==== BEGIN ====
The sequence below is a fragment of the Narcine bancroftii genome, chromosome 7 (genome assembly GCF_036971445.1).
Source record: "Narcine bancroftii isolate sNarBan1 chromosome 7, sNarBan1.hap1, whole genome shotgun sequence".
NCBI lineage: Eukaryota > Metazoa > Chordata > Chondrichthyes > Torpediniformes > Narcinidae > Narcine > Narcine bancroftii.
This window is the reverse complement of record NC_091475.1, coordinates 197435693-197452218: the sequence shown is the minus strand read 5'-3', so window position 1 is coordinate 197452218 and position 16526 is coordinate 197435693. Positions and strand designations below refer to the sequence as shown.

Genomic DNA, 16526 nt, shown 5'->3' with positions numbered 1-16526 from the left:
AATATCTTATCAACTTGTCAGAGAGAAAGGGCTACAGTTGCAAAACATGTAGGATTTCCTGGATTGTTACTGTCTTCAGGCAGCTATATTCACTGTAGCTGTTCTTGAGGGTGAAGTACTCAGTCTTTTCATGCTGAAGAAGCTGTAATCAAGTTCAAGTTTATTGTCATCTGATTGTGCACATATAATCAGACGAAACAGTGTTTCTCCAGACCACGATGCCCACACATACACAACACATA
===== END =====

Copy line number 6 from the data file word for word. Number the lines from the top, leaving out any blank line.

AATATCTTATCAACTTGTCAGAGAGAAAGGGCTACAGTTGCAAAACATGTAGGATTTCCTGGATTGTTACTGTCTTCAGGCAGCTATATTCACTGTAGCTGTTCTTGAGGGTGAAGTACTCAGTCTTTTCATGCTGAAGAAGCTGTAATCAAGTTCAAGTTTATTGTCATCTGATTGTGCACATATAATCAGACGAAACAGTGTTTCTCCAGACCACGATGCCCACACATACACAACACATA